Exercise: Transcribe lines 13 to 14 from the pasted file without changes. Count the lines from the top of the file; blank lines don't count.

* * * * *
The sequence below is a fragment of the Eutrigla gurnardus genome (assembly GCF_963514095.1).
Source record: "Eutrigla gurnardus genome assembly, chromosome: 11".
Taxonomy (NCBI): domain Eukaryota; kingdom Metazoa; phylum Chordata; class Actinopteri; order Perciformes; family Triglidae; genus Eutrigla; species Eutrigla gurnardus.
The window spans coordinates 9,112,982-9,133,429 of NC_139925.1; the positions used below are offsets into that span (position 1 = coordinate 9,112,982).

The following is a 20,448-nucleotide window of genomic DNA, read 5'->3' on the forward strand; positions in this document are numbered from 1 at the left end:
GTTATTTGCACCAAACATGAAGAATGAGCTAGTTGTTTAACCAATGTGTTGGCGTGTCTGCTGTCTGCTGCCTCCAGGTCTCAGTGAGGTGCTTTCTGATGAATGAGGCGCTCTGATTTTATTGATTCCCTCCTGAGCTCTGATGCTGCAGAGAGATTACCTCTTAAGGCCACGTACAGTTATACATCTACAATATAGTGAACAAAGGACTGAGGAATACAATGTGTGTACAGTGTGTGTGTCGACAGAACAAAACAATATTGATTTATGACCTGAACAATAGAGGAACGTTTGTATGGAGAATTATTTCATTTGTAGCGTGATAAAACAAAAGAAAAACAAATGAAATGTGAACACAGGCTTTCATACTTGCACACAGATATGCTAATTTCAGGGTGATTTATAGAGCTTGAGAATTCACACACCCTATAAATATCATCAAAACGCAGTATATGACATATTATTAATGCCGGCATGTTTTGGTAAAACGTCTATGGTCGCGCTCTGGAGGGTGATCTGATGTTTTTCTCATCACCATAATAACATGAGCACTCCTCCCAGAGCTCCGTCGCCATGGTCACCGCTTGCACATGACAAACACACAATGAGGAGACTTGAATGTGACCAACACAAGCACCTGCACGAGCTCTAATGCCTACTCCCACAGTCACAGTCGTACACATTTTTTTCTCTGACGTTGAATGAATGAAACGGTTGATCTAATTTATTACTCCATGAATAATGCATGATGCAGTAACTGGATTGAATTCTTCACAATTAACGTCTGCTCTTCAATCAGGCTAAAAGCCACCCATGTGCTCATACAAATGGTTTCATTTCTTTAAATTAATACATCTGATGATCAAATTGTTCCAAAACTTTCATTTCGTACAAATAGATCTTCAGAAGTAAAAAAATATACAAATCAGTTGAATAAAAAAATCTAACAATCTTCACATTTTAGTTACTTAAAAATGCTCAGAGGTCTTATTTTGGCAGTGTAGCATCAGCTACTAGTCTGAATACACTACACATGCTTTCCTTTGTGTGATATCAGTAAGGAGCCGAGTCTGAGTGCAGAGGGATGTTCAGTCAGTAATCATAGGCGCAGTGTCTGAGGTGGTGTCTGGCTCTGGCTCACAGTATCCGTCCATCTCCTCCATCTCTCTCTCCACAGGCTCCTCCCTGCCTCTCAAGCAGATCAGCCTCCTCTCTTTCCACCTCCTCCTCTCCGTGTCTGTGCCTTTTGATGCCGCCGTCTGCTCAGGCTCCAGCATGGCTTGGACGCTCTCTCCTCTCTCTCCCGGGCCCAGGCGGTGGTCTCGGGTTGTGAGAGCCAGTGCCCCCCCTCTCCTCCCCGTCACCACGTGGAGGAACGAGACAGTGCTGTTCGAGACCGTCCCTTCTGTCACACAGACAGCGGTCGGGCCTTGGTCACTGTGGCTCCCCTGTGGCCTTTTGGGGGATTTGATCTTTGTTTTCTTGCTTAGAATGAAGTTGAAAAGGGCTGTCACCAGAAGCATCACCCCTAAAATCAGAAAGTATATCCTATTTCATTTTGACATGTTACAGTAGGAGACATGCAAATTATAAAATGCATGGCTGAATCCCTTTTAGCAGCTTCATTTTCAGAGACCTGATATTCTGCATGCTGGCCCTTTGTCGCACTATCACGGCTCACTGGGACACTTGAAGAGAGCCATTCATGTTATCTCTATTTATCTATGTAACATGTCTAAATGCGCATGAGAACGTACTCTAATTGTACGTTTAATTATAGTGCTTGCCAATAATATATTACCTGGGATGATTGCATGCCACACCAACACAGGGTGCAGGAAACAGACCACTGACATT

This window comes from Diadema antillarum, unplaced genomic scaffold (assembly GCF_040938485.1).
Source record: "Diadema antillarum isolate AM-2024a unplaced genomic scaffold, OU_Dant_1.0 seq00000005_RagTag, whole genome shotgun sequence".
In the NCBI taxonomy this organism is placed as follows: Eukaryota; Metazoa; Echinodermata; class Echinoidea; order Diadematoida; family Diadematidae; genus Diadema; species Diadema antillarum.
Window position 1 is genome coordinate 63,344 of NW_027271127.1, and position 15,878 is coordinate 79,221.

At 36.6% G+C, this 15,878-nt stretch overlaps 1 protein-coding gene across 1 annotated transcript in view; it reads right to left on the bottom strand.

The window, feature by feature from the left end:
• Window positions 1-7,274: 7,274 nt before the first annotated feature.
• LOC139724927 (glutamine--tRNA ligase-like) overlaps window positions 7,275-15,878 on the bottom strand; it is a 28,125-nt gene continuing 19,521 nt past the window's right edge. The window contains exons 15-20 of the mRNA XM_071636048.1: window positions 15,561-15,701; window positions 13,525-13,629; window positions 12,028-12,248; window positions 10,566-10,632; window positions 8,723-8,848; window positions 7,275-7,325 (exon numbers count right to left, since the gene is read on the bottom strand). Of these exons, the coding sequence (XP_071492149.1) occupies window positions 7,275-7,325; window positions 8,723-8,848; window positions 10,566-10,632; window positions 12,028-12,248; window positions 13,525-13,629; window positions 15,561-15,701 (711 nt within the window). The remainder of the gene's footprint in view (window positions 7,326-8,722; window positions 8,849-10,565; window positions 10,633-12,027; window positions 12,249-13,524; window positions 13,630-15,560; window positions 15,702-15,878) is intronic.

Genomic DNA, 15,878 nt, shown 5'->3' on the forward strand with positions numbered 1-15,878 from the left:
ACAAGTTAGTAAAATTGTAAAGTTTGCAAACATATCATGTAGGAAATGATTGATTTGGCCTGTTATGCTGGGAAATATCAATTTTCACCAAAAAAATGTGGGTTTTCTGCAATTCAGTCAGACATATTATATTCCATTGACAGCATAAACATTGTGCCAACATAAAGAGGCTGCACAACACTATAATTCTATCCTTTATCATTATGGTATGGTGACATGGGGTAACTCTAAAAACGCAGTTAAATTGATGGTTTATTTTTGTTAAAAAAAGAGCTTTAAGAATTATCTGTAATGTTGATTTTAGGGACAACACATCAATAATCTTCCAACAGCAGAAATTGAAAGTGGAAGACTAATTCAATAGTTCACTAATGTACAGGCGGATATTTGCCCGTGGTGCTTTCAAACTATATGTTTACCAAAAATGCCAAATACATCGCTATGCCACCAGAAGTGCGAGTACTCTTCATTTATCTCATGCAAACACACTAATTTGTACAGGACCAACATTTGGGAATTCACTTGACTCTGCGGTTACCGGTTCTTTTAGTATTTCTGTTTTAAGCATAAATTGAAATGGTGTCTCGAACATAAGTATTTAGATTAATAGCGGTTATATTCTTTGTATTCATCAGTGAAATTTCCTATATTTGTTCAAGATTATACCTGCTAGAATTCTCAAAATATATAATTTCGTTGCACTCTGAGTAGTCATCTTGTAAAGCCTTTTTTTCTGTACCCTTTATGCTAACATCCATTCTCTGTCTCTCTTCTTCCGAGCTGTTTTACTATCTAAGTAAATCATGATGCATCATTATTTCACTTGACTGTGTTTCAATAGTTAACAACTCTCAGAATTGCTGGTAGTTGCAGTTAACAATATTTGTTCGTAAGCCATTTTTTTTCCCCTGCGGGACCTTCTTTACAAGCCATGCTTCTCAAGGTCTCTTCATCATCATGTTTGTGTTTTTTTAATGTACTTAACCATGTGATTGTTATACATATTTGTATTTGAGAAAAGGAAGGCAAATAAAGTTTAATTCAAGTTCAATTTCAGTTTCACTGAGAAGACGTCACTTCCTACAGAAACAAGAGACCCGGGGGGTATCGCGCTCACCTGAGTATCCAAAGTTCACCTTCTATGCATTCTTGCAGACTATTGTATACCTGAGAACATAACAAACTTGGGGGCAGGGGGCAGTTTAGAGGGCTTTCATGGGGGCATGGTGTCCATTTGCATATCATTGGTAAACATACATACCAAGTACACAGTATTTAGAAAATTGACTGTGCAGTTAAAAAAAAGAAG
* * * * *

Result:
• Window positions 1-7,274: 7,274 nt before the first annotated feature.
• LOC139724927 (glutamine--tRNA ligase-like) overlaps window positions 7,275-15,878 on the bottom strand; it is a 28,125-nt gene continuing 19,521 nt past the window's right edge. The window contains exons 15-20 of the mRNA XM_071636048.1: window positions 15,561-15,701; window positions 13,525-13,629; window positions 12,028-12,248; window positions 10,566-10,632; window positions 8,723-8,848; window positions 7,275-7,325 (exon numbers count right to left, since the gene is read on the bottom strand). Of these exons, the coding sequence (XP_071492149.1) occupies window positions 7,275-7,325; window positions 8,723-8,848; window positions 10,566-10,632; window positions 12,028-12,248; window positions 13,525-13,629; window positions 15,561-15,701 (711 nt within the window). The remainder of the gene's footprint in view (window positions 7,326-8,722; window positions 8,849-10,565; window positions 10,633-12,027; window positions 12,249-13,524; window positions 13,630-15,560; window positions 15,702-15,878) is intronic.